A lot is said about micromanagers and overmanaging people on the team. On the other end of the spectrum is the leader who undermanages their team.  These types of leaders are discussed as much because they typically aren’t noticed. While the micromanager is always around and in someone’s business, the under-manager is nowhere to be found. 

Under-managing can have as large of an impact on a team as over-managing but without obvious overtones of micromanaging. If you feel like you are too busy, don’t have enough time with your people, or don’t know your team well on a personal level you may be undermanaging your team. 

Build authentic engagement

Check-ins that are surface level, may feel like you are staying on top of your people, but in reality, you aren’t engaging them in a way that adds value. be mindful of the questions you ask and move the conversation to a deeper level, both in their professional work and their personal life.


  • Move from “How’s it going?” to “Tell me how your camping trip went last weekend.”
  • Engage in value-added questions and conversations. Share personal things from your own life to build trust and transparency with the person. 


  • Ask “Tell me how the progress the team has made on the project (or task).” Instead of “How’s the project going?” The first asks for more details and involvement on your part while the second one may garner a simple, “It’s going fine”
  • If the person responds back with a surface-level answer like “It’s going fine,” follow up with additional questions to dig further. Many under-managers will leave the conversation here and believe that they got a good update. 

Just as in everyday life, it’s easy to go through the motions and just skim the surface. Slow down and maximize the time that you spend with others during personal check-ins and conversations.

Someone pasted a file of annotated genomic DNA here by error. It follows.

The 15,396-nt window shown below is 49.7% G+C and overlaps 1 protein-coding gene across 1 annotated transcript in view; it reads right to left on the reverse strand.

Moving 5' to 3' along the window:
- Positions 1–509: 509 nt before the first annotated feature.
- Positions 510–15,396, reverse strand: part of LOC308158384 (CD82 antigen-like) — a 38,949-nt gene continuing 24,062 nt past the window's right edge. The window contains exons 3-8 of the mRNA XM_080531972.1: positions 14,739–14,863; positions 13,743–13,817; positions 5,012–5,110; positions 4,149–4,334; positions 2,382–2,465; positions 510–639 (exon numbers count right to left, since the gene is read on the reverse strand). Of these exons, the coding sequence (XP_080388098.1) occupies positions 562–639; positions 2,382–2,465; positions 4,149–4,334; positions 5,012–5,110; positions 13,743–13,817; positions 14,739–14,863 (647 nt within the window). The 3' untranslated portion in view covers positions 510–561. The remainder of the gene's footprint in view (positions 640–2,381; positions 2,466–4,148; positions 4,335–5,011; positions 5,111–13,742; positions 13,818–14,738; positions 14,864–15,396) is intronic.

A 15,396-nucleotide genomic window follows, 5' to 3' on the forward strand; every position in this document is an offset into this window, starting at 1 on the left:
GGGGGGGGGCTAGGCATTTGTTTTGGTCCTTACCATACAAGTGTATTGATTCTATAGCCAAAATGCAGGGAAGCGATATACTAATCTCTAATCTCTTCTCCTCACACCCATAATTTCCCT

Assess your week 

Most people want to spend time with their leader unless the leader is bad. Do what you can to free up time to be with your people. Meeting are giant time sucks taking blocks of precious time out of your daily leadership. Assess which meetings that you truly need to be involved in. Could some be delegated to someone else as part of their development? Does the meeting need to happen as often as it does? Does it need to happen at all?

Schedule open teamwork and team-building time in order to protect it and ensure that happens on a consistent basis

Check your own personal engagement

Even good leaders can fall into under-managing when they themselves are no longer bought into the organization. The root of the issue is not that they don’t care for their team, it’s that they have an issue with someone or something else in the organization. Sometimes it’s a new leader, a big change, your own changing motivations, or even burnout. 

If you feel like your engagement is pulling you away from leading others, take some time for yourself for thought and reflection. Seek advice from trusted advisors and mentors. Reconnect to your Calling and Why you do what you do. This can help motivate you to get back into your sweet spot of leadership or may be a wake-up call that it is time to do something else. 

Seek feedback

Another way that you check your self-awareness about your level of under-managing is by seeking feedback from your team, peers, and upline partners. You may discover that your level of engagement is not uniform around your circle of influence. You may be well engaged with your team, but not your peers or other partners. Maybe you are really close to your supervisor, but that level of relationship doesn’t extend down to your team. 

Ask for the feedback, accept it well, and improve your leadership. 

You likely care a great deal for your team. Give them the engagement that they deserve and provide them the support to thrive in their role. 

Make a better tomorrow.